images, known as sonograms, have become a familiar part of pregnancy, allowing
      expectant parents a view of their unborn child. But new research at Massachusetts
      Institute of Technology (MIT) could improve the ability of untrained workers to
      perform basic ultrasound tests, while allowing trained workers to much more
      accurately track the development of medical conditions, such as the growth of a
      tumor or the buildup of plaque in arteries.

      improvements to this widely used technology could provide detailed information
      far beyond what is possible with existing systems, the researchers say. The
      work, led by Brian W. Anthony, co-director of MIT’s Medical Electronic Device
      Realization Center (MEDRC) and director of the Master of Engineering in
      Manufacturing Program, was recently presented at the International Symposium on
      Biomedical Imaging in Barcelona,

      are two key elements to the improvements engineered by Anthony and his team.
      First, the researchers devised a way to adjust for variations in the force
      exerted by a sonographer, producing more consistent images that can compensate
      for body motions such as breathing and heartbeat. Second, they provided a way
      to map the exact location on the skin where one reading was taken, so that it
      can be precisely matched with later readings to detect changes in the size or
      location of a tumor, clot, or other structure.

      the two improvements could make sonography a much more precise tool for
      monitoring the progression of disease, Anthony says. The devices are currently
      undergoing three clinical trials, including one at Boston Children’s Hospital
      focused on monitoring the progression of patients with Duchenne Muscular
      Dystrophy (DMD).

      that trial, Anthony says, researchers are trying to determine “how fast the
      muscle deteriorates, and how effective different medications are.” It’s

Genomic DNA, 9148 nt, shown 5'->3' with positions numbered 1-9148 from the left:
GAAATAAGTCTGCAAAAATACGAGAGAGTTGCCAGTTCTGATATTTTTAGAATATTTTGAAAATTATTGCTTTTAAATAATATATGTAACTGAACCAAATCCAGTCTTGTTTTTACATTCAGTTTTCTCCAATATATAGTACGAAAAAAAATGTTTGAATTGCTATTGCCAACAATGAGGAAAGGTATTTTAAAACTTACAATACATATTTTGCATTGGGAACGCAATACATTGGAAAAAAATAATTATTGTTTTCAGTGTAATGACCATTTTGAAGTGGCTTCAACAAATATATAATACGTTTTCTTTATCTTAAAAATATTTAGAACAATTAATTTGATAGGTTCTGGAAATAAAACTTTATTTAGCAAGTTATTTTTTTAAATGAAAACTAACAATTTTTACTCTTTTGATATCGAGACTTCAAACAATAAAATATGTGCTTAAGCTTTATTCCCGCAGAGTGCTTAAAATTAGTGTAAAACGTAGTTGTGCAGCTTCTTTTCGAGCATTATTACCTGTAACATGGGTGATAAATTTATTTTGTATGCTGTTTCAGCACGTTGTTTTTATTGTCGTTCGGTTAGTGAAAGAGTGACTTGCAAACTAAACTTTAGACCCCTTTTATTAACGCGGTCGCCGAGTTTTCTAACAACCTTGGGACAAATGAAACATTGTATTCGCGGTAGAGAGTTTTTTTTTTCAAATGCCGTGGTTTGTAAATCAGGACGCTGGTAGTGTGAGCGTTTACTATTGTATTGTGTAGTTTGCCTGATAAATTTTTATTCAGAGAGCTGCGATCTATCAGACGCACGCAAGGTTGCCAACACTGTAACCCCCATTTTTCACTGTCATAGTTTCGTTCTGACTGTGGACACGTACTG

important to have a reliable way of monitoring changes in muscle, he says. The
      study is aimed at determining whether ultrasound analysis can serve as a
      convenient, noninvasive, clinically meaningful way of monitoring disease
      progression in DMD.

      new device maintains constant force through the addition of a force sensor to
      its probe tip and servomotors that can respond almost instantly to changes in
      force. That, in turn, makes it possible to analyze how the image varies as the
      force increases, which can provide important diagnostic information about the
      elasticity of skin, muscle, and other tissues.

      provide accurate positioning, a tiny camera and lens mounted on the probe can
      reveal skin patterns that are distinctive and constant, similar to
      fingerprints. “Skin patterns are pretty unique,” Anthony says; his team’s
      system, using software to compare new images with earlier ones, “can get you
      back to that same patch of skin,” something that is impossible to do manually.

      likens that precise positioning to “an on-the-patient GPS system” for locating
      structures in the body. The ability to take images over time from exactly the
      same position makes it possible to monitor changing tissues quite precisely:
      The imaging system can determine the volume of a near-surface tumor or other
      feature to within an accuracy of 1% to 2%, he says. There are existing ways to
      get this kind of accuracy, but these require expensive specialized equipment
      that few hospitals have.

      the potential for these advanced diagnostic capabilities, enhanced control over
      testing could make it possible for relatively untrained health care workers to
      administer basic ultrasound pregnancy tests—especially in remote, underserved
      areas where trained sonographers may not be available. The various control
      techniques “take the uncertainty out” of the process, Anthony says.

      Steiner, an anesthesiologist at Chester
      County Hospital
      in Pennsylvania,
      says, “I’m excited about the prospects” of these improved systems. “The
      reproducibility of the scan with consistent pressure and picture quality would
      help with remote readings of locally done scans. This could be relevant for
      teleradiology, which is an area ripe for expansion.”

      adds: “The field of ultrasound is still developing. Ultrasound will partially
      replace CT scans, reduce radiation exposure to patients and make diagnosing
      easier when away from the high-cost hospitals. It can help our world provide
      care at a more reasonable cost with a new paradigm of care.”

      Source: Massachusetts Institute of Technology